Build a Real Estate Team
Instructor: John Henderson JT@grar.com
Not everyone is cut out to be a team leader. Many solo agents do not want to manage other agents. Here are a few qualities that effective leaders need:
A real estate team’s culture significantly influences the team-building process, as it sets the conceptual framework for how a team supports, shares, problem solves, motivates, and celebrates one another. The team leader must envision the team’s culture before it can be verbalized and implemented by its members. This is done by creating the proper support structures and developing value propositions that define the identity of the team. As your team grows, there must be regular – most likely annual – meetings for team members to engage and help develop the vision, goals, objectives and strategies of the team and allow it to evolve. A cohesive real estate team is more likely to be successful than one that does not share common goals.
Communication is a two-way street. It requires both speaking and listening. Team leaders need to be adept at both. Being a good communicator includes training, encouraging, celebrating and sometimes reprimanding a team member. It also includes listening, being open to new ideas, and hearing both the words and feelings conveyed when being spoken to. Setting weekly or monthly team meetings are good ways to keep communication lines open.
Nothing destroys the morale of a team faster than a leader who fails at being consistent or transparent. Once the decision is made regarding performance minimums and compensation packages, it’s the team leader’s role to manage each member within those standards. Back-room deals or special treatment for certain team members and not for others will create an environment of mistrust. Each team member must feel valued and that they’re treated fairly.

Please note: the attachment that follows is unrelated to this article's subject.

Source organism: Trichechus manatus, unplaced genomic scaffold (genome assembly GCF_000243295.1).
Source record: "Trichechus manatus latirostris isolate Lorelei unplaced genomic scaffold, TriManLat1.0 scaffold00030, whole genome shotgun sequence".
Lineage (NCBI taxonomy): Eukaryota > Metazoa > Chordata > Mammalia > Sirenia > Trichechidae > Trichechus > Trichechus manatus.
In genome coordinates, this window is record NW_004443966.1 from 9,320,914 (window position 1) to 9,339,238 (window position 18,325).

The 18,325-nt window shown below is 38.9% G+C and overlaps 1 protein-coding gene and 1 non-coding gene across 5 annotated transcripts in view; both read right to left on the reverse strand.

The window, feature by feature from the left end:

Regarding performance minimums, all tasks need to be divided into income-generating or supporting roles. Performance minimums for team members handling income-producing tasks should be based on the number of daily contacts or hours of face-to-face client time. Those in supporting roles need performance minimums that aide in client development (i.e. database management, client mailers, etc.) as well as their daily tasks.
Team leaders compensate team members using various agreed upon commission formats. Compensation options include a flat rate for a salaried associate, receipt of a portion of the team leader's commission, a particular percentage split based on performance, or any combination thereof. As commissions are negotiable, it is up to the team leader and the team members to determine the appropriate compensation.